Thank you, Kay. Fly that freak flag full-mast!
I have 5 codes for a free copy of the Hearers of the Constant Hum audiobook for readers based in both the US and UK. Hurry, cause each code can only be used once, so claim one of the five before they’re gone!
These are the codes for US readers:
Redeem the one-time use code below at https://www.audible.com/acx-promo
These are the codes for UK readers:
Redeem the one-time use code below at https://www.audible.co.uk/acx-promo
It’s Saturday, so let’s get weird!
Today’s edition of Oddities Theater is particularly special for me because it involves a story I read over and over again as a child, Ray Bradbury’s “There Will Come Soft Rains.” Around the age of nine or ten, I became completely obsessed with Ray Bradbury’s fiction. I used to walk around the school library, literally removing every book from the shelf to examine the cover art and to read each story synopsis. I’ll never forget the moment I first pulled Ray Bradbury’s The Martian Chronicles off that rickety bookshelf. My mind set afire. I had to have every word in my brain immediately! I pulled all of Bradbury’s books off the shelf, all the one’s they had anyway. I distinctly remember bringing at least three of them home with me that day: The Martian Chronicles, Fahrenheit 451, and The Illustrated Man.
You know those moments in life that are so gargantuan you immediately recognize that you are no longer the person you used to be? When something like that happens, you are violently thrown down another path and oftentimes that path is dark and strange and horrifying… well, for me, discovering Bradbury’s writing felt like all of those things combined, but I was also incredibly excited to dive into those worlds. It felt like I was exploring a new planet, some strange world where everything felt peculiar and foreign (it wasn’t until I was a bit older before I realized just how similar Bradbury’s worlds were to our own dismal reality).
Another great memory I have from that day was coming home and seeing my dad’s reaction to seeing me reading The Martian Chronicles in the living room. He was ecstatic. He told me he too loved Bradbury’s books as a child. I remember him going on a rant about The Illustrated Man, which got me even more excited to read it.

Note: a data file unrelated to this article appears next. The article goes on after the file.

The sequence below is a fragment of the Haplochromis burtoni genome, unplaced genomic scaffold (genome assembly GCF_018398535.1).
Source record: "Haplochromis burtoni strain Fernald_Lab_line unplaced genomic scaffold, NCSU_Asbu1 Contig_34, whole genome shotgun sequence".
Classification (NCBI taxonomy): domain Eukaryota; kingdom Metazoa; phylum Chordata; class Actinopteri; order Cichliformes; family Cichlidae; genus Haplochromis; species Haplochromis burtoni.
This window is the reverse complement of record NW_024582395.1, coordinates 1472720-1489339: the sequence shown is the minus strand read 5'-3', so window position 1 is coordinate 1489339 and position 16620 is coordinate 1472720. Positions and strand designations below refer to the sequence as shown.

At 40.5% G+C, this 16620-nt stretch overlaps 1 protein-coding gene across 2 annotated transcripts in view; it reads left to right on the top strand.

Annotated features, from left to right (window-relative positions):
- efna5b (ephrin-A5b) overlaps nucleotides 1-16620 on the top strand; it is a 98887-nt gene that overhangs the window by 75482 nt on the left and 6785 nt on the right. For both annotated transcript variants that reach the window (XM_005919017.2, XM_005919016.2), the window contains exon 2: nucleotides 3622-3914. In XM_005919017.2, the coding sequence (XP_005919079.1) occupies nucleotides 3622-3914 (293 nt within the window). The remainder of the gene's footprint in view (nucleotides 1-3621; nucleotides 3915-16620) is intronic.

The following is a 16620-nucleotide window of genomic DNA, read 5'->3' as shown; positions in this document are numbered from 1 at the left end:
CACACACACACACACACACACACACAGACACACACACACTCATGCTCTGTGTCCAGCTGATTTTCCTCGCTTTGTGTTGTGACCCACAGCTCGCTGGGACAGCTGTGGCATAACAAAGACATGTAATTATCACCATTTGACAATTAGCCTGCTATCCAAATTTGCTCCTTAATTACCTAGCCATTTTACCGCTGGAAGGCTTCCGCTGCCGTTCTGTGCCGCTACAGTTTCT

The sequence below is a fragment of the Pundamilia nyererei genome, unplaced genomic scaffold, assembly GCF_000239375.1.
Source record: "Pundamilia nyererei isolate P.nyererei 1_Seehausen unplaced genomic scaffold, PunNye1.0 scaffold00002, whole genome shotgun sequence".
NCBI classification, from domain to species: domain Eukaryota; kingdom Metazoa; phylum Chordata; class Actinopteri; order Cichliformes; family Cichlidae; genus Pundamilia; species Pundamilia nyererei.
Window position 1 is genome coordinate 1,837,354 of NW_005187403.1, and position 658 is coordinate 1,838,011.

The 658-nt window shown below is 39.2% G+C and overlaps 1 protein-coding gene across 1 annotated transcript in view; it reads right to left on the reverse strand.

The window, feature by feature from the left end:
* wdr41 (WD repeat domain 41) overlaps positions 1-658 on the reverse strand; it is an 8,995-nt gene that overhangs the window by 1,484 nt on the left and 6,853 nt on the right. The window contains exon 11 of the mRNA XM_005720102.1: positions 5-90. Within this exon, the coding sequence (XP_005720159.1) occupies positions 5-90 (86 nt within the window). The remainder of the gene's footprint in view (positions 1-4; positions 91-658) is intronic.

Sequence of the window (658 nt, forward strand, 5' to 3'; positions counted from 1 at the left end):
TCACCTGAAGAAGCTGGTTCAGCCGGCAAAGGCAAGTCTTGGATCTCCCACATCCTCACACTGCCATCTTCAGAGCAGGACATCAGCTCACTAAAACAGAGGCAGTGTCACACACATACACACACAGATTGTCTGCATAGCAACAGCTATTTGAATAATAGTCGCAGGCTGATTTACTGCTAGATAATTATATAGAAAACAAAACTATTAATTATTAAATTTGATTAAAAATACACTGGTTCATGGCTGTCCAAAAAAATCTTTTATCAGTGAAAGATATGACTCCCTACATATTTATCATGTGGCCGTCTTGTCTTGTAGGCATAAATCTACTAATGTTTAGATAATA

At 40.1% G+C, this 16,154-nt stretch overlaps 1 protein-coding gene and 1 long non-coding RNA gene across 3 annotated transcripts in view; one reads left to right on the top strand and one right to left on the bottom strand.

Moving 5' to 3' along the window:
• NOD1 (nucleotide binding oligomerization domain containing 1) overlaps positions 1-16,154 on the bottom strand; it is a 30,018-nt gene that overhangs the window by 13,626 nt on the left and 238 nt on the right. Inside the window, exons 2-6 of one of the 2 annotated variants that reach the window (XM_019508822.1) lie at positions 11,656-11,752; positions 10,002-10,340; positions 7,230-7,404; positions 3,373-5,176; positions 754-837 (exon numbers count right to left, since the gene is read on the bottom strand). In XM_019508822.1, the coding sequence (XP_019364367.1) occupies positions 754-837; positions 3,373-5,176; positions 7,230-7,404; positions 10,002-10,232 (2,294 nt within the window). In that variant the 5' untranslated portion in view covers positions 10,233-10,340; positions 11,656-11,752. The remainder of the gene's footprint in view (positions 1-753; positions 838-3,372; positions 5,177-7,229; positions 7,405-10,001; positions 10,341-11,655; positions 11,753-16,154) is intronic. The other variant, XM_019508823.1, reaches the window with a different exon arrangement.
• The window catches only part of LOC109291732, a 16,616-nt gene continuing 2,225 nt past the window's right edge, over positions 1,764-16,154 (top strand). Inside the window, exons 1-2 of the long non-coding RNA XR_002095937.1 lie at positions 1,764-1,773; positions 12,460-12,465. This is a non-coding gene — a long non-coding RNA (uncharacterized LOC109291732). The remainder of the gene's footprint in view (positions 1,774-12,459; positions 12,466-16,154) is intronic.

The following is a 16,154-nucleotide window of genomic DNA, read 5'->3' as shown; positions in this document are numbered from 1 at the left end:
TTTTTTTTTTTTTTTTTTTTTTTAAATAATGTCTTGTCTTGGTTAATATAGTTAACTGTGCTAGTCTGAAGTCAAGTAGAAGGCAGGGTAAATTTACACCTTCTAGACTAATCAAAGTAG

Something Bradbury was the master of (still to this day, I’ve yet to read an author who has done it better) was getting the reader to feel intense dread and horror despite every [masterfully placed] word within the story describing bright, joyous scenes. For example, another short story found in The Martian Chronicles, “The Musicians,” describes a particularly fun day for a handful of rambunctious children living on a Mars colony. They run through the old Martian cities, now in ruins, and play music on what they call “white xylophones,” but are actually Martian ribcages. The story is written beautifully, with both nostalgia and whimsy, but as you read, you can help but to think of how disturbing it all really is.
Okay, I’m ranting.
My point is that the story used in today’s Oddities Theater presentation has a similar feeling. As you watch, think about how unsettled you feel, despite the fact that there’s no real horror present. The horror is implied and you, the viewer, are left to interpret exactly what it is. I love this story so much and I’m excited to share it with those of you who may not have read/seen it before now.
The last thing I’ll say on this is a bit of a SPOILER, so you may not want to read until after you watch today’s video. Bradbury was inspired to write this story during the Cold War, particularly after the testing of the Soviet Union’s first atomic bomb on January 30th, 1950. It’s appropriate that this animation, which was produced in Russia, is seen today, in light of recent events.
Hope you all enjoy!
Automated Daydreaming by William Pauley III
My rating: 5 of 5 stars
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